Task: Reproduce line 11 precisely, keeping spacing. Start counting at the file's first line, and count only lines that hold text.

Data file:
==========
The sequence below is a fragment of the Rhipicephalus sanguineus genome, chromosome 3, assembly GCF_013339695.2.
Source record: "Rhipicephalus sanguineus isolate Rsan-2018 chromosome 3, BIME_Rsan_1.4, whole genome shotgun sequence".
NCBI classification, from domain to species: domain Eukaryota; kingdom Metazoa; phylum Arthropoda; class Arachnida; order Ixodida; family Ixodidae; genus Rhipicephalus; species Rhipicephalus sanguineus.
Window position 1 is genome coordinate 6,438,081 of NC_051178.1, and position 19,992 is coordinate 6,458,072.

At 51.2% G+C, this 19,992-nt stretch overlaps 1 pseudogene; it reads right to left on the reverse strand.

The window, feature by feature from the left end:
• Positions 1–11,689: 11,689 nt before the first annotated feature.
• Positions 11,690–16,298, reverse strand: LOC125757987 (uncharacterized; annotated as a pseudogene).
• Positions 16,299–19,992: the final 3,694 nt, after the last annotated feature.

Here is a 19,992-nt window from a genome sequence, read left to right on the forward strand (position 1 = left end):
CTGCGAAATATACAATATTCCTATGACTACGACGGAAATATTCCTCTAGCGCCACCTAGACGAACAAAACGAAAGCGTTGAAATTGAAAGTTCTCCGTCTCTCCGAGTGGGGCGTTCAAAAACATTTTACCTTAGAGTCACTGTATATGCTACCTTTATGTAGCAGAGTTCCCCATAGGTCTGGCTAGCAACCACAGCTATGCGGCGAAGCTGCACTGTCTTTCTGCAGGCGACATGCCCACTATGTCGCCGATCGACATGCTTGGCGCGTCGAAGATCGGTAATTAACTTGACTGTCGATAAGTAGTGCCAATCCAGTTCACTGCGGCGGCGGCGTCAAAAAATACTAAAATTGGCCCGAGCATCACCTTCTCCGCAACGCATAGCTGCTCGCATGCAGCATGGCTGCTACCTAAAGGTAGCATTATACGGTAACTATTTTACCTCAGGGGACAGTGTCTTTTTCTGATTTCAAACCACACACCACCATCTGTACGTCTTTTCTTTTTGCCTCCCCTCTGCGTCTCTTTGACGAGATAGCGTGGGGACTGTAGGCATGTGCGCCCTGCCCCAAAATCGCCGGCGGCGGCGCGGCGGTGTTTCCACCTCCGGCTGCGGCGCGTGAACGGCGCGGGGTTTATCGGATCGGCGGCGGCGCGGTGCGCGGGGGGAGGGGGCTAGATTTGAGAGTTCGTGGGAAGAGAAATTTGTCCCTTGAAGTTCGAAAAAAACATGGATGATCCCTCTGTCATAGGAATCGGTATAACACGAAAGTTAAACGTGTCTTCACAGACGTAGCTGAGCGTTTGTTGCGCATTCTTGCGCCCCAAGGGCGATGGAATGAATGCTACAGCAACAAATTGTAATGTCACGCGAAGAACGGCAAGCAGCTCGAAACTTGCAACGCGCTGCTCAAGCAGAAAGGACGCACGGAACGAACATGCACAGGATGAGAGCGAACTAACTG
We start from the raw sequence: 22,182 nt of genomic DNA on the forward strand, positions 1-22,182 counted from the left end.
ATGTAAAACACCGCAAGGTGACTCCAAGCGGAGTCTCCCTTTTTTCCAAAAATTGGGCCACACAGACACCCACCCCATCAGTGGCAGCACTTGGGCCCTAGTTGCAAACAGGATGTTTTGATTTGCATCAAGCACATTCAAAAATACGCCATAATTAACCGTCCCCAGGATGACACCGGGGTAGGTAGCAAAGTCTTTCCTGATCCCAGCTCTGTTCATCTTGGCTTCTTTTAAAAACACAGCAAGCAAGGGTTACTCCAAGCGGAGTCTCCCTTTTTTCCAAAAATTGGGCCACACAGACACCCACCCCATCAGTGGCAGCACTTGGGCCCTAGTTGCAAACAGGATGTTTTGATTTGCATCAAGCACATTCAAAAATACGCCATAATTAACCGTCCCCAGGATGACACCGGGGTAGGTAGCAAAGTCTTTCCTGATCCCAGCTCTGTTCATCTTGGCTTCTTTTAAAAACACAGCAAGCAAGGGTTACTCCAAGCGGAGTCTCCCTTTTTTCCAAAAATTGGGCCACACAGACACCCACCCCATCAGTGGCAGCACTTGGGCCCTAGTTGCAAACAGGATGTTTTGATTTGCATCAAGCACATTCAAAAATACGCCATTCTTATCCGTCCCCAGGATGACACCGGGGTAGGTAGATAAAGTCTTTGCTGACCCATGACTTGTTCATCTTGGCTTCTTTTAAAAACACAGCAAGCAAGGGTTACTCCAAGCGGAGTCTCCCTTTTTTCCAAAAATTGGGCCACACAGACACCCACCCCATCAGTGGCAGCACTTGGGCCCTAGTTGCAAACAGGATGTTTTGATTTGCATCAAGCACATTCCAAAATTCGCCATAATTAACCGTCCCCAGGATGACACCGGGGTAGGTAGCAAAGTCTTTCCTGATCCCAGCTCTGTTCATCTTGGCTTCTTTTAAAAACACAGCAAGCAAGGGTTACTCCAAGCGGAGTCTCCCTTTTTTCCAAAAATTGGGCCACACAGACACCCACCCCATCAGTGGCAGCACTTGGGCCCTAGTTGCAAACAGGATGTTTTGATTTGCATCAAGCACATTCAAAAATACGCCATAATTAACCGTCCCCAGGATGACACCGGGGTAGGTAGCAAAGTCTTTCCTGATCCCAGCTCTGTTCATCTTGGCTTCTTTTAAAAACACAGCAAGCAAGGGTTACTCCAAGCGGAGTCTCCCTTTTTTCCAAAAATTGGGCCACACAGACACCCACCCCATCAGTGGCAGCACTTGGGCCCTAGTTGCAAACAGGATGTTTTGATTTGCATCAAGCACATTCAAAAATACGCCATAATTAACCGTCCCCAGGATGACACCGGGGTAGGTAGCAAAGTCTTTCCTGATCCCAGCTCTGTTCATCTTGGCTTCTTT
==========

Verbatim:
CTGCGAAATATACAATATTCCTATGACTACGACGGAAATATTCCTCTAGCGCCACCTAGACGAACAAAACGAAAGCGTTGAAATTGAAAGTTCTCCGTCTCTCCGAGTGGGGCGTTCAAAAACATTTTACCTTAGAGTCACTGTATATGCTACCTTTATGTAGCAGAGTTCCCCATAGGTCTGGCTAGCAACCACAGCTATGCGGCGAAGCTGCACTGTCTTTCTGCAGGCGACATGCCCACTATGTCGCCGATCGACATGCTTGGCGCGTCGAAGATCGGTAATTAACTTGACTGTCGATAAGTAGTGCCAATCCAGTTCACTGCGGCGGCGGCGTCAAAAAATACTAAAATTGGCCCGAGCATCACCTTCTCCGCAACGCATAGCTGCTCGCATGCAGCATGGCTGCTACCTAAAGGTAGCATTATACGGTAACTATTTTACCTCAGGGGACAGTGTCTTTTTCTGATTTCAAACCACACACCACCATCTGTACGTCTTTTCTTTTTGCCTCCCCTCTGCGTCTCTTTGACGAGATAGCGTGGGGACTGTAGGCATGTGCGCCCTGCCCCAAAATCGCCGGCGGCGGCGCGGCGGTGTTTCCACCTCCGGCTGCGGCGCGTGAACGGCGCGGGGTTTATCGGATCGGCGGCGGCGCGGTGCGCGGGGGGAGGGGGCTAGATTTGAGAGTTCGTGGGAAGAGAAATTTGTCCCTTGAAGTTCGAAAAAAACATGGATGATCCCTCTGTCATAGGAATCGGTATAACACGAAAGTTAAACGTGTCTTCACAGACGTAGCTGAGCGTTTGTTGCGCATTCTTGCGCCCCAAGGGCGATGGAATGAATGCTACAGCAACAAATTGTAATGTCACGCGAAGAACGGCAAGCAGCTCGAAACTTGCAACGCGCTGCTCAAGCAGAAAGGACGCACGGAACGAACATGCACAGGATGAGAGCGAACTAACTG